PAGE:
How to Fully Immerse Yourself in the Buenos Aires Lifestyle

Written by Lucy Courtnall
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Casa Rosada in Buenos Aires Casa Rosada in Buenos Aires

When moving to a new city it can be normal to feel detached from the community and lifestyle of those who have been living there for a long time. However, it`s easy to overcome this feeling in Buenos Aires as the city has much to offer travellers who want to do more than just pass through. Here are some tips to make you feel more integrated in the Buenos Aires lifestyle:


There's no better way to get to know a city than to explore and get lost in it. Because of the organised grid design with roads extending for miles, Buenos Aires is the perfect city to wander as you will always discover a familiar road and be able to find your way home.

Walk up and down all of the side streets and you'll discover little gems such as hidden book shops and wonderful little cafes nestled among the high rise buildings. Within a few weeks you will (quite literally) know the city streets like the back of your hand, which helps to make you feel more at home in this now familiar new city.

Once you feel more comfortable with your local area, why not explore further afield via bus, train or Subte. There is so much more to see on the outskirts of el Centro, and public transport is very safe and efficient. Soon you will be able to recite bus routes as easily as your ABCs!


Portenos are very proud of their culture and will really appreciate your efforts to use their own form of Castellano. The `ll` sound which comes out as a `Y` in Spanish is pronounced as a `shh` in Buenos Aires, which will feel very alien at first but soon you`ll find your own pronunciation changes with little effort. Using this form can help you communicate much better.

It's also good to learn a few slang phrases or words which are unique to Argentina. For example they say ´boliche´ instead of ´discoteca´ and use `aca`/`alla` much more than `aqui`/`alli`. Here is a useful link for Argentine slang: https://www.gringoinbuenosaires.com/argentine-slang-dictionary/argentine-slang-phrases/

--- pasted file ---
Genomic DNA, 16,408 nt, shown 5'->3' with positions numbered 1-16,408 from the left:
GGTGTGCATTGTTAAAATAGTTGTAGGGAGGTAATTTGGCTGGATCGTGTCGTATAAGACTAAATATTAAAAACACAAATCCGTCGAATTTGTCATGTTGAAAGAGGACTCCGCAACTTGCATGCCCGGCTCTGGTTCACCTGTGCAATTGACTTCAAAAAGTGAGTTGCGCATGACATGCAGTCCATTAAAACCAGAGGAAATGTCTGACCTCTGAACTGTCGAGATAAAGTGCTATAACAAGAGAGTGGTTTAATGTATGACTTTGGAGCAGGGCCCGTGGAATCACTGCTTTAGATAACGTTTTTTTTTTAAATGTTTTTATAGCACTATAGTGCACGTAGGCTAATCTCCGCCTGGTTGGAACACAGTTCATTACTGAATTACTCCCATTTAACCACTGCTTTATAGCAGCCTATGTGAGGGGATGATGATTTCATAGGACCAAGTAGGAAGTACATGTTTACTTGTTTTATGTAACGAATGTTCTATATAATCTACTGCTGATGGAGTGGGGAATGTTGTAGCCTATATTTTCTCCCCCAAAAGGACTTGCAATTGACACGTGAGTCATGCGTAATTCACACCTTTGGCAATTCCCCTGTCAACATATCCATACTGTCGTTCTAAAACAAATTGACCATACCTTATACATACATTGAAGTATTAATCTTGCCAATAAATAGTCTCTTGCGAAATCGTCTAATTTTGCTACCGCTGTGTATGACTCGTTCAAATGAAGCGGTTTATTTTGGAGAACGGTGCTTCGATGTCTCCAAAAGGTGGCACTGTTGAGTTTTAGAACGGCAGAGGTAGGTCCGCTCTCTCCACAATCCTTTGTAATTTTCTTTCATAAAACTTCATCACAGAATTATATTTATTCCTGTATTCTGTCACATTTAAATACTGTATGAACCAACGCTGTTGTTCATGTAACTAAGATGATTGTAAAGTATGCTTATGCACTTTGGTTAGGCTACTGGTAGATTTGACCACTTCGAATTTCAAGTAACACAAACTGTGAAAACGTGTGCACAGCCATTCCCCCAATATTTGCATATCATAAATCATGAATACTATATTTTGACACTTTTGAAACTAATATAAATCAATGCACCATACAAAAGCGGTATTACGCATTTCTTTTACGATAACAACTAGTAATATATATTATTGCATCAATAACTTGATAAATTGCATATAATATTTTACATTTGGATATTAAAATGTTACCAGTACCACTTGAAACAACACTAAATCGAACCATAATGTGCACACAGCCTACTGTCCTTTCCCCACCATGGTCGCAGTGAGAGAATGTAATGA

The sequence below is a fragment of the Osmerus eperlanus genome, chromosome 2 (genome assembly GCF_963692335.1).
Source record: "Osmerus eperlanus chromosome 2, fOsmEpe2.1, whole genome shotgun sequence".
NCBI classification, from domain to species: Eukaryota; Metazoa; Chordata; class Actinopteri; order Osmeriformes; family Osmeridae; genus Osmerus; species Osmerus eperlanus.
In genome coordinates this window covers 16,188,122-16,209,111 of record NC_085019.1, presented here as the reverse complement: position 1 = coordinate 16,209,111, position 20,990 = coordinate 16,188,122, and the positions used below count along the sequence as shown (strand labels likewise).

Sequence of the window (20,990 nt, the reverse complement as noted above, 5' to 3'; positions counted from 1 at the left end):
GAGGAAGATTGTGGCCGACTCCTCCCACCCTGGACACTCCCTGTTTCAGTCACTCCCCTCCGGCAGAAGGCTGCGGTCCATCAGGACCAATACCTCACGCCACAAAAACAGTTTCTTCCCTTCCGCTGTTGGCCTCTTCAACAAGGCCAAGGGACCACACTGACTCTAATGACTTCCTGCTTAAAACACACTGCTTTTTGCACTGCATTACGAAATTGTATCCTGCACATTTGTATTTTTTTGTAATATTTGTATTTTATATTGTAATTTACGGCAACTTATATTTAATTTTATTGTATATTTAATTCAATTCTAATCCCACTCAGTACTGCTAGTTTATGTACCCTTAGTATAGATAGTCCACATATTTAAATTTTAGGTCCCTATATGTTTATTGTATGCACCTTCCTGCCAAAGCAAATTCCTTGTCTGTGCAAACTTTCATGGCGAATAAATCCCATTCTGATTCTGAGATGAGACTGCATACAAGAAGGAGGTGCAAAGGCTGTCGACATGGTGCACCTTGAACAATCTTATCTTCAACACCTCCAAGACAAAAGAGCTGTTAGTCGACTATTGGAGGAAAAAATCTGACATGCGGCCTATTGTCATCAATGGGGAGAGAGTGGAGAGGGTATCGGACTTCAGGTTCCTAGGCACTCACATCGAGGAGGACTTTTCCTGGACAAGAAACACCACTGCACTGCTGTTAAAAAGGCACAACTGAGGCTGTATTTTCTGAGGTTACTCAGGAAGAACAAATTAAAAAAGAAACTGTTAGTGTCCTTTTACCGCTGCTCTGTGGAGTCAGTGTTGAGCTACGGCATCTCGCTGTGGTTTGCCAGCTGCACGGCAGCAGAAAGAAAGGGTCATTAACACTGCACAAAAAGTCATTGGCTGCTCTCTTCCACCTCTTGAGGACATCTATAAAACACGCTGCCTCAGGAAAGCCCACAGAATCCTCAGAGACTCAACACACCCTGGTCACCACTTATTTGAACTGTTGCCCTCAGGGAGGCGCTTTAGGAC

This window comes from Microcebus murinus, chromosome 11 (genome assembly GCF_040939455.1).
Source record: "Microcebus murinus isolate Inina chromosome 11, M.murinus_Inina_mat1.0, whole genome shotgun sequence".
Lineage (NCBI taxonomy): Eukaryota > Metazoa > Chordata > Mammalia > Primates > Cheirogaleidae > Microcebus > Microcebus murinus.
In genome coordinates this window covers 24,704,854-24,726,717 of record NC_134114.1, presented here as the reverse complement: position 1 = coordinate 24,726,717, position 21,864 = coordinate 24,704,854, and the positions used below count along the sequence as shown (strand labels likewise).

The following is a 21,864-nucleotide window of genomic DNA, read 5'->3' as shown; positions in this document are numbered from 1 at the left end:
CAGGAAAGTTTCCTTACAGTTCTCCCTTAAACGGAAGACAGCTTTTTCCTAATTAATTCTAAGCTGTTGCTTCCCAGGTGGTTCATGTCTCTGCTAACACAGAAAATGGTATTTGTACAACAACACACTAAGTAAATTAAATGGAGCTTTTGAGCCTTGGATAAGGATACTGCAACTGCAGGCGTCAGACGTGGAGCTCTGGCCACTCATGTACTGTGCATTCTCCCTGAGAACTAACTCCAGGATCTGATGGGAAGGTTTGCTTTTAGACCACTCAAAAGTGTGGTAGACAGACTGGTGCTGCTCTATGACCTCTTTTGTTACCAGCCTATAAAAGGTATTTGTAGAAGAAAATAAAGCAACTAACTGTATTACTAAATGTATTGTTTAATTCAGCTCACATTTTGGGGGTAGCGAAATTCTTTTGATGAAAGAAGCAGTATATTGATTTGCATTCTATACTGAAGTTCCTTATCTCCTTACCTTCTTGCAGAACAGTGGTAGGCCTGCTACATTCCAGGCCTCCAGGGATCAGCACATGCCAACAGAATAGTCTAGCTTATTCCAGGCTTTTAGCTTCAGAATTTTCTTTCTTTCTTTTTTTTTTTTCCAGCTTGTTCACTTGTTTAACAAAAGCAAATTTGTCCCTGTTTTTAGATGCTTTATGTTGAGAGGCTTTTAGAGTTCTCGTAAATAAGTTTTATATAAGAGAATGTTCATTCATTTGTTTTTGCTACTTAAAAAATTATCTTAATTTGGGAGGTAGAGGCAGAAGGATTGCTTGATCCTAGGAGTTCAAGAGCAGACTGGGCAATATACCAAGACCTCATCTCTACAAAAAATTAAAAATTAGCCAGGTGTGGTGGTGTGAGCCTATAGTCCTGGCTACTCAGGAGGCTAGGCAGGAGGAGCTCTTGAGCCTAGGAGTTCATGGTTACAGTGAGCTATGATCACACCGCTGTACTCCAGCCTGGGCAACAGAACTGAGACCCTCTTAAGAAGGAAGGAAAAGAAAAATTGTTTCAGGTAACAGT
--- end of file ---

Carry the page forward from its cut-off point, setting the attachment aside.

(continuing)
The most important thing to do is talk to people!! Porteños are extremely friendly and always keen to help you learn more about their culture. Even if it`s just having a chat with the lady at the Post Office during one of her quieter days, or stopping to talk to the guys who work at the pizza shop to ask about the football or the weather, talking to people can really help you feel more at home.

Try attending some events such as Mundo Lingo, where you can practice your Spanish and meet new people who are also living in Buenos Aires. Most local people will happily offer to give you a tour of their city and recommend good things to do. This is a great way to make friends in the city and feel much more a part of it rather than a passer through.


Start to build up a routine or live like a local rather than a tourist. You can do this by joining classes, for example at the gym. The Facultad de Derecho in Recoleta offers a full timetable of exciting classes from Swimming to Kickboxing, and is very cheap. This is a great way to keep fit, improve your Spanish and make lasting connections within the community. The other students and young people are very friendly and make sure you feel welcome both within the classes and within their beloved city. Alternatively, you can join a local gym or Crossfit centre to meet with people from your local area.

Other ways to experience more of Buenos Aires culture is to go to the multitudes of cinemas, theatres, musical recitals, art gallery open evenings and book fairs that occur throughout the city. Cine Gaumont, near Congreso offers a wide range of Argentinian-made films for only $8 pesos per showing. The Teatro Colon often has free orchestral recitals during the afternoons or cheap standing tickets ($60) to their ballets and operas. The Facultad de Derecho also offers free orchestral recitals some evenings.

On top of this, there are frequent milongas and tango shows where you can watch amateurs dance for free. Feel free to join in and learn a few steps beforehand for the true Tango experience!


One of the best ways to feel at home in Buenos Aires is to follow the Porteno lifestyle. Sit in a café for hours, discussing literature or watching people go about their daily business. Visit a famous pizza place and stand up to eat your meal amongst the local businessmen, or visit a bar to watch a football match with the rowdy sports crowd.

Soon you will find yourself eating dinner in the very latest part of the evening, partying until the early hours of the morning and walking home through the streets as the sun rises along with the rest of the young Argentine population.

Within no time, you will feel so at home in the city that you`ll forget what it was like to eat at `normal` times, visit only tourist attractions, and needing a map to navigate the city. At this point it`s safe to say that you`ve fully embraced the Buenos Aires lifestyle and can call yourself a true honorary porteno.

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